In the following text, what does it mean by "can't it at least be over a real problem?"

Climate change. Most scientists — and nations — see it as the mother of all crises. Mr. Trump’s approach thus far: champion fossil fuels and, when the weather gets chilly, tweet a joke about how the nation could use more global warming. Compromise on how to address the climate crisis will be hard to come by. But if the nation’s leaders are going to have a showdown, can’t it at least be over a real problem?

My translation: If leaders are committed to tackle climate change, it can be over a real problem.

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  • It's referring to the fact that top officials in the government have had highly public confrontations and "showdowns", including shutting down government services, over a variety of things that the author of this piece does not consider "serious enough" to warrant that level of provocation and response; the author says that if there's going to be a big political confrontation, it should be over something that the author considers to be a worthy issue, like climate change. – Hellion Feb 5 at 14:01
  • It is confusing, but I suspect it's saying that if we're going to have a fight, can't it be about a real problem such as climate change rather than the fake "border crisis"? – Hot Licks Feb 5 at 14:06
  • Thank you Hellion and Hot Licks, and the others for the useful answers. – Mankak Feb 5 at 23:59

I think the author of the text means to say that if world leaders are going to clash, let it at least be because a legitimate reason and not because of Trump's provocative nature. The word"showdown" refers to war or maybe a state of international tension, which is a completely unnecessary reaction to one man's stupidity.


Context: the United States just came out of the longest government shutdown in its history. This shutdown was caused by the president refusing to sign a budget that did not include billions of dollars to fund a wall on the border with Mexico. The author of the editorial writes,

One certainty: There was not — and is not — a border emergency meriting the infliction of such pain and damage, or the waste of billions on a futile wall.

The difficulty in interpreting this text comes in large part from the author eliding quite a bit.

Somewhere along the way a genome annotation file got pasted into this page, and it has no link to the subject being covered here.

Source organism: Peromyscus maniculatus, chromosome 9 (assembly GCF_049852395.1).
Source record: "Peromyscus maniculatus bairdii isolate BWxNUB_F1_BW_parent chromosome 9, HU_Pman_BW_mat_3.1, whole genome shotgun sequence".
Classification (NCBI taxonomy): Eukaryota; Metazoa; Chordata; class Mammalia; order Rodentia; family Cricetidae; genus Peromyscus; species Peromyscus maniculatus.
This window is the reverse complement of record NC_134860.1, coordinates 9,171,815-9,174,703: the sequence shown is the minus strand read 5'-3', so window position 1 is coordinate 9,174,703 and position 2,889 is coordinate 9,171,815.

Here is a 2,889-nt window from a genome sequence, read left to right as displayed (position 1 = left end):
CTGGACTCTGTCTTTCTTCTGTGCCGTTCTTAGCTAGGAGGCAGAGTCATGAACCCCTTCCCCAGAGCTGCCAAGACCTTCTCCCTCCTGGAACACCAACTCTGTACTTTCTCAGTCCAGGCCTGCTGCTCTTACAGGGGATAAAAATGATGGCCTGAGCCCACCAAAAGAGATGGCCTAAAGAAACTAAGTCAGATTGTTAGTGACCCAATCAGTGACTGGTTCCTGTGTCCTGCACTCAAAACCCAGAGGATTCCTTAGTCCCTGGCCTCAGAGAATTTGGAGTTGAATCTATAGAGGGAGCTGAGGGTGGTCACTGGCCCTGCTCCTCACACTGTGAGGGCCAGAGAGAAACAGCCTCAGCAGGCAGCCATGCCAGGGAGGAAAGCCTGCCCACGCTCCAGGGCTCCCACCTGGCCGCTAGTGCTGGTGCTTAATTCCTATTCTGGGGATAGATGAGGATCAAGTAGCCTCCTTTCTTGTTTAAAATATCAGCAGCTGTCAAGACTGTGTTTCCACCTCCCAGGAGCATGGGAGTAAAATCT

A wordier way of making the same point may have looked like: "Compromise on how to address the climate crisis will be hard to come by. [It will likely cause a showdown. Showdowns are difficult to bear b]ut if the nation’s leaders are going to have a showdown, can’t it at least be over a real problem [like climate change, instead of a fake problem, like the lack of a wall spanning the entire US-Mexico border]?"


You are commenting on what is known as a 'rhetorical question'. It is a way of saying that showdowns like this OUGHT TO be held over serious problems, rather than non-problems. It is obvious, even from the context provided in the question that what is meant is not that climate change is not or might not be a real problem but that the question of whether climate change is really occurring and whether (by the way) it is in fact human-made and so human-preventable is no such a problem: it is scientifically proven. From the context, the writer is saying, in other words, that instead of arguing over the non-problem of the reality and cause of climate change, we should all be concentrating on climate-change or at least on some "real problem", such as how to slow or arrest it (i.e. over which genuine disagreement and so argument is sensible).

In the same way, the frazzled parent, finally driven beyond endurance by the quarrelling kids in the back of the car might exclaim: "Can't you kids just stop shouting and be quiet for one minute?" The exasperated parent is not asking about their capacity to keep quiet, and, if the children want to drive their irritated parent into a true paroxysm of rage, all they have to do is to say "yes, Dad/Mom, we can" and carry on after exactly one minute!


Showdowns among global leaders are a costly thing. To fight about something big excuses that cost, to some degree.

I'd expect the phrase 'can’t it at least be over a real problem' as referring to something the author does not believe to be a big problem, so the excerpt you showed leaves me puzzled (as the quote seems to show that the author considers global warming to be a legitimatly big issue) - Is there somehting preceding this, where the author quotes something trivial that gets an inordinate amount of attention?

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